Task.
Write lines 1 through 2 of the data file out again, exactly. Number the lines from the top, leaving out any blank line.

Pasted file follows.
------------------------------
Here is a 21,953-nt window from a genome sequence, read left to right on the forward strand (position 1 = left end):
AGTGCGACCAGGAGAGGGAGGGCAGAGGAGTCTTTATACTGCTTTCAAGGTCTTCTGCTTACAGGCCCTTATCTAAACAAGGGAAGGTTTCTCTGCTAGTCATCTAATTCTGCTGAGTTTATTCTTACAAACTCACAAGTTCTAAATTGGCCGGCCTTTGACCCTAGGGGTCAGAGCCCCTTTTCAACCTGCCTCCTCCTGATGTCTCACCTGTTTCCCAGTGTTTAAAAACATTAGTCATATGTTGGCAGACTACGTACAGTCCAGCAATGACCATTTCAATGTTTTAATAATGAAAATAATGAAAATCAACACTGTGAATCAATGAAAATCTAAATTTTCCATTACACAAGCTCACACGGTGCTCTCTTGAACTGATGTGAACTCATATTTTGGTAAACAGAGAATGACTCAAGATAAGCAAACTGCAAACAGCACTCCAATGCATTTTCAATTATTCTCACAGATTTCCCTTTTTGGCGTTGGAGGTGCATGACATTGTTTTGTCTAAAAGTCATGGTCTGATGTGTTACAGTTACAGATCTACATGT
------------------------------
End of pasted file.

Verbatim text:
Here is a 21,953-nt window from a genome sequence, read left to right on the forward strand (position 1 = left end):
AGTGCGACCAGGAGAGGGAGGGCAGAGGAGTCTTTATACTGCTTTCAAGGTCTTCTGCTTACAGGCCCTTATCTAAACAAGGGAAGGTTTCTCTGCTAGTCATCTAATTCTGCTGAGTTTATTCTTACAAACTCACAAGTTCTAAATTGGCCGGCCTTTGACCCTAGGGGTCAGAGCCCCTTTTCAACCTGCCTCCTCCTGATGTCTCACCTGTTTCCCAGTGTTTAAAAACATTAGTCATATGTTGGCAGACTACGTACAGTCCAGCAATGACCATTTCAATGTTTTAATAATGAAAATAATGAAAATCAACACTGTGAATCAATGAAAATCTAAATTTTCCATTACACAAGCTCACACGGTGCTCTCTTGAACTGATGTGAACTCATATTTTGGTAAACAGAGAATGACTCAAGATAAGCAAACTGCAAACAGCACTCCAATGCATTTTCAATTATTCTCACAGATTTCCCTTTTTGGCGTTGGAGGTGCATGACATTGTTTTGTCTAAAAGTCATGGTCTGATGTGTTACAGTTACAGATCTACATGT